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The pros and cons of interest only loans
07 July 2015
What is an interest-only loan?
Normally, when you take up a home loan, you need to pay a portion of the principal and interest (P&I) every month. With interest-only loans, you only pay the interest component of the loan and not the principal component. These loans are usually 5 to 10 years interest-only, after which the bank will want you to pay off the principal.
During the term of the interest-only loan, your repayments will be lower and hence make it affordable for the first few years. Some examples of when interest-only loans are chosen over P&I loans.
a) You are currently on one income and your wife is on maternity leave. You know that once she goes back to work, you will have more cash flow. So, to make it easy on your cash flow, you may choose interest-only option for 3 – 5 years.
b) Another example is when investors are building their property portfolio and want to keep their borrowing capacity to the higher limit or make minimum repayments only, they may choose interest-only loans.
c) First home buyer who wants to get into the property market, can choose interest-only loans to make it easy with their repayments for a while.
Advantages of interest-only loans
- Tax deductions: Investors are often advised to take up interest-only loans because the interest component is tax deductible and hence they just pay what they can claim. This can help them in two ways. One, if they want to increase their borrowing capacity a little bit to be able to borrow more, this can help. The second is that they can use the extra cash flow to reduce their non-taxable debts.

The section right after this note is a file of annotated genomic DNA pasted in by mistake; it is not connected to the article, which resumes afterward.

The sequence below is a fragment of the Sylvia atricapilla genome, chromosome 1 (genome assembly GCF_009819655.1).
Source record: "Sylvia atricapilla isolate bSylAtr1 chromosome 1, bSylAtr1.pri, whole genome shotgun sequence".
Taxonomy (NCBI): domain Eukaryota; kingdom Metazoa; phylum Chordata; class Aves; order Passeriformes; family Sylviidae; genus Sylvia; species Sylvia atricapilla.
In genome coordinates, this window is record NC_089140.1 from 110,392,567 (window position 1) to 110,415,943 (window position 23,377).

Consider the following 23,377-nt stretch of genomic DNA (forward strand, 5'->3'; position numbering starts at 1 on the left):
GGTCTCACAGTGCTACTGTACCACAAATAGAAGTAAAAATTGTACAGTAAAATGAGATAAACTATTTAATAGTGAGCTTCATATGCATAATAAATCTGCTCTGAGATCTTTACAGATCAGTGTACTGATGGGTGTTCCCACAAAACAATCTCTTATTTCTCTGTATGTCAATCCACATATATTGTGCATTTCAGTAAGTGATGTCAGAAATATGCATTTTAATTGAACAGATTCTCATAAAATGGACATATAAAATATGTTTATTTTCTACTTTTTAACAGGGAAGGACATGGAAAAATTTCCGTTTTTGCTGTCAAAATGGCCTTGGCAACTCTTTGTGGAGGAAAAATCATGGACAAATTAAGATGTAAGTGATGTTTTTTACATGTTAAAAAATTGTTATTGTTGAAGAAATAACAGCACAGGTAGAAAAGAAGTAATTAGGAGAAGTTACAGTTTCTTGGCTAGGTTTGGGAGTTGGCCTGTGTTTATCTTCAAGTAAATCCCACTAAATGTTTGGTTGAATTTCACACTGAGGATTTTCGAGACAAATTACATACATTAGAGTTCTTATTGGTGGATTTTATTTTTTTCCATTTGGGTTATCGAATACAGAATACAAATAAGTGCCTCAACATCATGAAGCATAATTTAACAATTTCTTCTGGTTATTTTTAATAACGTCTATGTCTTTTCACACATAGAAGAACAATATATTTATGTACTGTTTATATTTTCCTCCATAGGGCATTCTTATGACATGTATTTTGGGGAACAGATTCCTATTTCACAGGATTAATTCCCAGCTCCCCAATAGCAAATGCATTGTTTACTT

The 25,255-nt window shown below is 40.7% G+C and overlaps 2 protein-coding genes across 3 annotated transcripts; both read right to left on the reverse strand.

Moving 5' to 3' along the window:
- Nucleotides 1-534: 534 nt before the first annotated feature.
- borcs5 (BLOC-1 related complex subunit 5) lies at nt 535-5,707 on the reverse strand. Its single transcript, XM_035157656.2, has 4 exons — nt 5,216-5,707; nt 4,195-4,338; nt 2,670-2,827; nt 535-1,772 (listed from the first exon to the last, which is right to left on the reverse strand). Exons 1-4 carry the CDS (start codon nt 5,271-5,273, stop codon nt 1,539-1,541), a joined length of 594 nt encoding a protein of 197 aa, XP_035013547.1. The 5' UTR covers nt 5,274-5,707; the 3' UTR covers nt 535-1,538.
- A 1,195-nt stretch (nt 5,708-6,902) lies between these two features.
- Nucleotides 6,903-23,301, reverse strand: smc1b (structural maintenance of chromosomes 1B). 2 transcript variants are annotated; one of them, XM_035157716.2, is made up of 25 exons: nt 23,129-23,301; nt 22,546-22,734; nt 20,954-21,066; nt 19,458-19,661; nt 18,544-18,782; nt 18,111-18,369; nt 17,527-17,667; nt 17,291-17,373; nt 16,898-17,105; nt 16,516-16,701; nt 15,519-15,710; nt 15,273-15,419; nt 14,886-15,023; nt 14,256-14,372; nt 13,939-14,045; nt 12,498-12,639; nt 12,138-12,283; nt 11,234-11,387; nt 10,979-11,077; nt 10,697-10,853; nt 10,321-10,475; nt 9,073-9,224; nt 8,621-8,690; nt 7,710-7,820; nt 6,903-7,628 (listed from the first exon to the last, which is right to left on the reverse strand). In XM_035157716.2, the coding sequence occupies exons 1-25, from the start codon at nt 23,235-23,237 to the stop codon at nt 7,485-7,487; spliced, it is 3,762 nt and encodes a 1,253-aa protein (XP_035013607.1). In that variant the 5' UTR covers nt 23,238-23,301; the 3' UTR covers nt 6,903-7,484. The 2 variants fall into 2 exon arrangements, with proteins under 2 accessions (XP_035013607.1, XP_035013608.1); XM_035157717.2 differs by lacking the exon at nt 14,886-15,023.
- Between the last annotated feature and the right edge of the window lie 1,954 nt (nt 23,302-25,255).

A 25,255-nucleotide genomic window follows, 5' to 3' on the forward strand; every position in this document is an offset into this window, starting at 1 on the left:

- Lower repayments: For the term of the interest only loan (1 – 5 years normally), you will be making lower repayments than a P&I loan. This helps when you are under a tight budget, but know that your financial position will change in the near future.
- First Home Buyers: As mentioned above, interest-only repayments help first home buyers to get their foot in the door sooner and hence get into the property market without being overwhelmed.
Disadvantages of interest-only loans
- Not gaining any equity: When you repay only the interest portion, you don’t reduce the principal component and hence you will not gain any equity in the property until you are making principal-only repayments.
If you want to sell your property post interest-only term (be it 5 years or 10 years), your loan amount will not have gone down and you will be liable for the full loan amount back.
So basically, unless your property value has gone up during the interest-only term, you will not have any equity.
- Higher repayments at the end of the interest-only term: Once the interest-only term finishes, you will be asked to make higher repayments.
Example: Let’s assume you took a 10 year interest-only repayment option. At the end of the 10 years, you will be asked to make principal and interest repayments over 20 years, which can be a large increase in your repayments. This can often catch you off-guard because you were not expecting it.
- Affordability: You may be better off in the initial interest-only term, but if you don’t plan for the future, you may find yourself struggling to pay off the principal and interest afterwards. Also, the interest that you pay post IO period can be quite high.
Consider the pros and cons of any loan feature and make a decision that will suit your lifestyle. Always consult your accountant or lawyer for advice.